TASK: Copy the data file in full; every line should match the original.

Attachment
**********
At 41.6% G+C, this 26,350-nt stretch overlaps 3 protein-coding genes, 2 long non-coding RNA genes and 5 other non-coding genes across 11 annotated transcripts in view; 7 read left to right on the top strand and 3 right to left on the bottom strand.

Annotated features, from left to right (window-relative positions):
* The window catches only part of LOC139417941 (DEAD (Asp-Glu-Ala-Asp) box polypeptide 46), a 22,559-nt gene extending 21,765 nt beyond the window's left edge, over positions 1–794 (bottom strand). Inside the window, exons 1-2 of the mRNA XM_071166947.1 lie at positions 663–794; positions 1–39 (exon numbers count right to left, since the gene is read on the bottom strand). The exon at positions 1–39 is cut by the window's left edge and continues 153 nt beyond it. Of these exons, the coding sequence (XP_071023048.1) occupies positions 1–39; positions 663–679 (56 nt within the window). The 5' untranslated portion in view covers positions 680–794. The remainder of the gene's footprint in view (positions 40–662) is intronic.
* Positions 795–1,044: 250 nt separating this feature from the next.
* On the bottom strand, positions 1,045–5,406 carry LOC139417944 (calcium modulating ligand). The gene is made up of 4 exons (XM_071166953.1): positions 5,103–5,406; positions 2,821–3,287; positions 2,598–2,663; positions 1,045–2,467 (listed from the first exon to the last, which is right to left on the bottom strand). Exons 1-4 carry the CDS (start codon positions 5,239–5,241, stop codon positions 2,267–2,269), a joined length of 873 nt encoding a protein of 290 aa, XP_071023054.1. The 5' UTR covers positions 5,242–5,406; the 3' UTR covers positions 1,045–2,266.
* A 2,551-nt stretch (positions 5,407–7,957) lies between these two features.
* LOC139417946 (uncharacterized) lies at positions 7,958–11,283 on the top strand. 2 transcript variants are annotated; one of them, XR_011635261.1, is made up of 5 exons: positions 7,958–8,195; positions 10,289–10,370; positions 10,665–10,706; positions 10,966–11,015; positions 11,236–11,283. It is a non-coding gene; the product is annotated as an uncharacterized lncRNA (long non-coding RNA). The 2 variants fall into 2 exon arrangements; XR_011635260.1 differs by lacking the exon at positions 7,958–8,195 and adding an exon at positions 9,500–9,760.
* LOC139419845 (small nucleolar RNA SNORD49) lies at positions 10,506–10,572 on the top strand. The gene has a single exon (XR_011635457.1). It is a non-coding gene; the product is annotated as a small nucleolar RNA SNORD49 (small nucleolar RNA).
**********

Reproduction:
At 41.6% G+C, this 26,350-nt stretch overlaps 3 protein-coding genes, 2 long non-coding RNA genes and 5 other non-coding genes across 11 annotated transcripts in view; 7 read left to right on the top strand and 3 right to left on the bottom strand.

Annotated features, from left to right (window-relative positions):
* The window catches only part of LOC139417941 (DEAD (Asp-Glu-Ala-Asp) box polypeptide 46), a 22,559-nt gene extending 21,765 nt beyond the window's left edge, over positions 1–794 (bottom strand). Inside the window, exons 1-2 of the mRNA XM_071166947.1 lie at positions 663–794; positions 1–39 (exon numbers count right to left, since the gene is read on the bottom strand). The exon at positions 1–39 is cut by the window's left edge and continues 153 nt beyond it. Of these exons, the coding sequence (XP_071023048.1) occupies positions 1–39; positions 663–679 (56 nt within the window). The 5' untranslated portion in view covers positions 680–794. The remainder of the gene's footprint in view (positions 40–662) is intronic.
* Positions 795–1,044: 250 nt separating this feature from the next.
* On the bottom strand, positions 1,045–5,406 carry LOC139417944 (calcium modulating ligand). The gene is made up of 4 exons (XM_071166953.1): positions 5,103–5,406; positions 2,821–3,287; positions 2,598–2,663; positions 1,045–2,467 (listed from the first exon to the last, which is right to left on the bottom strand). Exons 1-4 carry the CDS (start codon positions 5,239–5,241, stop codon positions 2,267–2,269), a joined length of 873 nt encoding a protein of 290 aa, XP_071023054.1. The 5' UTR covers positions 5,242–5,406; the 3' UTR covers positions 1,045–2,266.
* A 2,551-nt stretch (positions 5,407–7,957) lies between these two features.
* LOC139417946 (uncharacterized) lies at positions 7,958–11,283 on the top strand. 2 transcript variants are annotated; one of them, XR_011635261.1, is made up of 5 exons: positions 7,958–8,195; positions 10,289–10,370; positions 10,665–10,706; positions 10,966–11,015; positions 11,236–11,283. It is a non-coding gene; the product is annotated as an uncharacterized lncRNA (long non-coding RNA). The 2 variants fall into 2 exon arrangements; XR_011635260.1 differs by lacking the exon at positions 7,958–8,195 and adding an exon at positions 9,500–9,760.
* LOC139419845 (small nucleolar RNA SNORD49) lies at positions 10,506–10,572 on the top strand. The gene has a single exon (XR_011635457.1). It is a non-coding gene; the product is annotated as a small nucleolar RNA SNORD49 (small nucleolar RNA).